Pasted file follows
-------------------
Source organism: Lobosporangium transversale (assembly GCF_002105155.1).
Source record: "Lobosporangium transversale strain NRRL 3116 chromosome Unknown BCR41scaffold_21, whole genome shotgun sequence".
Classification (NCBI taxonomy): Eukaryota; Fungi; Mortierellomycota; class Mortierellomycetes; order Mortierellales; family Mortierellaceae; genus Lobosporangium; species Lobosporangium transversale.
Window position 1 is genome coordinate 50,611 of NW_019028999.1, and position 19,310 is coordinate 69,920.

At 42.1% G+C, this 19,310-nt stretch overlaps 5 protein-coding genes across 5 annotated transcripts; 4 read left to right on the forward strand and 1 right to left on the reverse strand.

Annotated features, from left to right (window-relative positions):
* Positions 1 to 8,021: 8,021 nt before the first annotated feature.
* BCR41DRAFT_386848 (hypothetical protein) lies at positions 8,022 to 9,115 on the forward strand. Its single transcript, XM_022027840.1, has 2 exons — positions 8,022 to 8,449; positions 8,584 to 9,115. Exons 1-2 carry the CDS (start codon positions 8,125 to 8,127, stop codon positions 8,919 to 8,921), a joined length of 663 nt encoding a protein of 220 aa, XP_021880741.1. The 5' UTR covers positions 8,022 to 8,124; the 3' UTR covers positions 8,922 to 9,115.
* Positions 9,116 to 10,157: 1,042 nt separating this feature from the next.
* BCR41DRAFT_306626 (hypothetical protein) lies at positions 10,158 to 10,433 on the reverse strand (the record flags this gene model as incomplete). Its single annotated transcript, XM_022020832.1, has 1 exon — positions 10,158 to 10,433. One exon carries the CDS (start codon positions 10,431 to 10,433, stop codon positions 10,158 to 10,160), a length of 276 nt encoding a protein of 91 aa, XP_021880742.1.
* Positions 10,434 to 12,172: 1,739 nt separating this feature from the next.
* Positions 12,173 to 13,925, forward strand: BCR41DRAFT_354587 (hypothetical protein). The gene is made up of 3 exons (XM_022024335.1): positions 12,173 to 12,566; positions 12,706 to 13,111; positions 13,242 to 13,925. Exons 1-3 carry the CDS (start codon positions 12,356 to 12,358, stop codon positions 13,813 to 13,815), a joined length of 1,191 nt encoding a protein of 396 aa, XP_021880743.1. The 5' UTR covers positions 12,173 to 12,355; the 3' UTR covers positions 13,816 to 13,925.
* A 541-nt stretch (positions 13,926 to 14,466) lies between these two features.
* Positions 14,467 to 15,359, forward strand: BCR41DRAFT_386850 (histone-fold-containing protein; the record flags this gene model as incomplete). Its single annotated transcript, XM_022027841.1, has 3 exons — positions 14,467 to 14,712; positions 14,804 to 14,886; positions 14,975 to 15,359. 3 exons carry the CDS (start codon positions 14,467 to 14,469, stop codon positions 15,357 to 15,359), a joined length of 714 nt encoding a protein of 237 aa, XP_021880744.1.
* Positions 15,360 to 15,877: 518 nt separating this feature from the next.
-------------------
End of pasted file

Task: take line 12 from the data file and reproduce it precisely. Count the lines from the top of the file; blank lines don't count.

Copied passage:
* Positions 12,173 to 13,925, forward strand: BCR41DRAFT_354587 (hypothetical protein). The gene is made up of 3 exons (XM_022024335.1): positions 12,173 to 12,566; positions 12,706 to 13,111; positions 13,242 to 13,925. Exons 1-3 carry the CDS (start codon positions 12,356 to 12,358, stop codon positions 13,813 to 13,815), a joined length of 1,191 nt encoding a protein of 396 aa, XP_021880743.1. The 5' UTR covers positions 12,173 to 12,355; the 3' UTR covers positions 13,816 to 13,925.